COMPENSATING FOR CARBON EMISSIONS
At present, many things are changing – first and foremost, the climate. As a result, the event sector too is on course for significant changes to help protect the environment and our climate. Across all event sectors and areas of society, the debate on possible sustainable event formats, green meetings and eco-friendly event planning is in full swing. Here, an important role is played by carbon offsetting for greenhouse gases to cut carbon emissions. But what exactly does this entail?
CO2 emissions in the event sector
Carbon dioxide (CO2) is, in itself, a normal part of our environment. We breathe it out, and plants need it to survive and thrive. Last but certainly not least, as a natural element of the atmosphere it helps ensure the Earth remains at a pleasant temperature. But the growing use of fossil fuels, such as oil, gas or coal, has released far too much carbon dioxide into the atmosphere. These fuels power energy generation, industrial processes, transport and flights – all of which seem integral to any event sector. Burning fossil fuels releases in total a good 32 billion tons of excess CO2 into the atmosphere every year. To put that in perspective, driving around 4900km in a mid-range gasoline-driven car would generate one ton of carbon dioxide – and to absorb that amount, a beech tree would have to grow for a good 80 years. Clearly, at present, that balance is not working. The result? Rather as in a greenhouse, the excess CO2 prevents more and more warmth escaping from the Earth’s atmosphere and our planet heats up too much. There are two ways to avoid this greenhouse effect. First, significantly reducing carbon production – for instance, through sustainable event planning – and where possible, avoiding carbon emissions altogether. The second option is to compensate for unavoidable carbon emissions, an approach known as carbon offsetting. Today, there are a wide range of carbon offset schemes. But how does carbon offset function? And what’s more, does it work?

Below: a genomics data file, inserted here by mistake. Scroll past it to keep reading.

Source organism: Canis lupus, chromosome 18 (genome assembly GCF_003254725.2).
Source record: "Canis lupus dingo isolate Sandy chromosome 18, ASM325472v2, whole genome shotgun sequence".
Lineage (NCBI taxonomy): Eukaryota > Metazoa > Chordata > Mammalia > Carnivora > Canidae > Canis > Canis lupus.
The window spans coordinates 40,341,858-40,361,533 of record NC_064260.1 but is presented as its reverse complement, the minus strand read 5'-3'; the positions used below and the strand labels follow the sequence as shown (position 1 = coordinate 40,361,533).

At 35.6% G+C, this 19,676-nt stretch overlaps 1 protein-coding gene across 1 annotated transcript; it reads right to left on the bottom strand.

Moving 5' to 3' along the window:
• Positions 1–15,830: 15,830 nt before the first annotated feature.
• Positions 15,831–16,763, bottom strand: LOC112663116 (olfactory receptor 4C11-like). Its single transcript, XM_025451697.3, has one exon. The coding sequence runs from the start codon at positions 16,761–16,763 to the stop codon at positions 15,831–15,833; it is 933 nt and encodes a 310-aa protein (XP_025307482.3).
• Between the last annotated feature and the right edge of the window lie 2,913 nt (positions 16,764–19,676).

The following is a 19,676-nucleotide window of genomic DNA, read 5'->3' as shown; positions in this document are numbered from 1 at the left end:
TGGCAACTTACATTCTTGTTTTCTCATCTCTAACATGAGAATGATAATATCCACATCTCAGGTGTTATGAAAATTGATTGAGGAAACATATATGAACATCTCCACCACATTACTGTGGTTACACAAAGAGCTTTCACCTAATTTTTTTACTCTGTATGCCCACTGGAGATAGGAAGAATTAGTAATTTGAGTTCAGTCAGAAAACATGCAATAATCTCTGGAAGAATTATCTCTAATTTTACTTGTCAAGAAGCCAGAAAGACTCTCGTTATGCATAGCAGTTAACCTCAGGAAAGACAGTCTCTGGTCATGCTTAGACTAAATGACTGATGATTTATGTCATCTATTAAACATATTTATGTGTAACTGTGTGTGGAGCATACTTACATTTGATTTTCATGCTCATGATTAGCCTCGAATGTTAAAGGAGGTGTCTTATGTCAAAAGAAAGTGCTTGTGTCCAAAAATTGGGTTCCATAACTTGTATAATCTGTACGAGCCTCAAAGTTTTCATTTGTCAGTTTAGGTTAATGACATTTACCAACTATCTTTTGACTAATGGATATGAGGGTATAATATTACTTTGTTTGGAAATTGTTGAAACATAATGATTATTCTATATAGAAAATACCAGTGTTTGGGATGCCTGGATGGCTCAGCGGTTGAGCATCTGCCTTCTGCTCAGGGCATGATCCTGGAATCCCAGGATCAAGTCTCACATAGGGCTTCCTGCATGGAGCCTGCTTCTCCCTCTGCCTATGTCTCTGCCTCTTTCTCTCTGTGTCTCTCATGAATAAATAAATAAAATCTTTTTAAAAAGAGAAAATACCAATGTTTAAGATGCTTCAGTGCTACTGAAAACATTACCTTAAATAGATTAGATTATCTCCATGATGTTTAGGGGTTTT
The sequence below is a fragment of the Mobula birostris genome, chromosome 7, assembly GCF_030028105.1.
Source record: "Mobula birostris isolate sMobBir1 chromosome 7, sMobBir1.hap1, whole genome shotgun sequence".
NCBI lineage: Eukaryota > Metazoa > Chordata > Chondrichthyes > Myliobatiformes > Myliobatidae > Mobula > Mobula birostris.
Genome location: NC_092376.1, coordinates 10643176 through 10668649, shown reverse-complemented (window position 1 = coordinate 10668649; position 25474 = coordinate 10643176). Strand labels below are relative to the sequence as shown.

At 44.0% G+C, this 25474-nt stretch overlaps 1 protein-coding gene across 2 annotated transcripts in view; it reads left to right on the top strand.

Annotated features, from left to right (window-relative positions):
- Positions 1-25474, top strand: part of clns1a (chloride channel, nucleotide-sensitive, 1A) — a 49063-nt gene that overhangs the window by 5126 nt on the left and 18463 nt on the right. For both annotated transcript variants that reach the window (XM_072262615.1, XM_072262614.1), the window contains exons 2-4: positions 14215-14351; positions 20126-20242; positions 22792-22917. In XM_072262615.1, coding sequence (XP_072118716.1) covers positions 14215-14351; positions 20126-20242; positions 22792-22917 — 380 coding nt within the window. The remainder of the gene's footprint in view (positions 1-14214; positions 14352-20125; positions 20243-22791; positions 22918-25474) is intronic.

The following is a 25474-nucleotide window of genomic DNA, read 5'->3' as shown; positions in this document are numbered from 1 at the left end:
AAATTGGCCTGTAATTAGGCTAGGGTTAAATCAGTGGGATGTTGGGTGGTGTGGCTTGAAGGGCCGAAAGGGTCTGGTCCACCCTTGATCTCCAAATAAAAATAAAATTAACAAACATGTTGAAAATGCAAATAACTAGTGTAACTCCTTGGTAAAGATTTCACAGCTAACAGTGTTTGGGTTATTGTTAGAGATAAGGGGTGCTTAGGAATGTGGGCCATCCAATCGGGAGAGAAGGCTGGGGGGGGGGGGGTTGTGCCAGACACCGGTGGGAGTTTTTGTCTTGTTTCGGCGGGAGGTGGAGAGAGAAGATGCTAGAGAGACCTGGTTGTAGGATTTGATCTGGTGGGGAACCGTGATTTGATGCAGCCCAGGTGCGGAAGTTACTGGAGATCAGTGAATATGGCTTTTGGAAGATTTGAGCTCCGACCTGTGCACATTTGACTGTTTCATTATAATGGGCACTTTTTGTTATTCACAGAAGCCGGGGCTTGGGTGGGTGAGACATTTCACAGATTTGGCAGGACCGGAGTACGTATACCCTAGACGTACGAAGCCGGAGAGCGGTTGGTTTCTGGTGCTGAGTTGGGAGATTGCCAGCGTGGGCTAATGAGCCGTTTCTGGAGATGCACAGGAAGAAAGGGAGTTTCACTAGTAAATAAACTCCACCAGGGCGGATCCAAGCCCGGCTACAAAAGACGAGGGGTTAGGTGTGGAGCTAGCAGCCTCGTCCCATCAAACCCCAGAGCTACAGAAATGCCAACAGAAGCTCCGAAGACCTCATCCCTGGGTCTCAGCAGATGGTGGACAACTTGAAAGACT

The carbon offset idea
The principle behind carbon offset is based on the idea that it (actually) does not matter where a greenhouse gas such as carbon dioxide is generated. What does matter, though, is how much is emitted and whether those emissions exceed a specific amount (per head or company). With carbon offsetting, an event organiser unable to avoid carbon emissions for a multi-day congress in Berlin can ensure carbon emissions are cut or re-absorbed from the atmosphere at some freely chosen location in the world.
Carbon offset in action
To compensate for a certain level of emissions, individuals, businesses or companies can buy into carbon offset schemes in organisations and projects to cut or compensate for emissions created somewhere else. This process can be illustrated by a simple example. Once you can establish an annual carbon budget for individuals or businesses, then depending on the type of airplane and various other factors, you can deduct a specific amount from that budget, for instance, for a flight from New York to Berlin. The calculated amount of carbon emissions, though, can also be compensated for by a carbon offset scheme which, for example, provides a family in Ruanda or elsewhere in Africa with a more efficient stove emitting less CO2.
How can I calculate carbon emissions?
In the MICE sector especially, estimating the exact carbon emissions of an event is often quite difficult. And whether organising a meeting, incentive, congress or conference, calculating the total emissions exactly requires taking into account a range of diverse factors with different climate impacts – including energy consumption at the event location, return journeys of participants, catering, transport of goods, and not least the on-site mobility of participants. So given the complexity of the carbon footprint of large events, it is advisable to calculate and compensate offset with a reliable partner.
Four options for the right carbon offsetting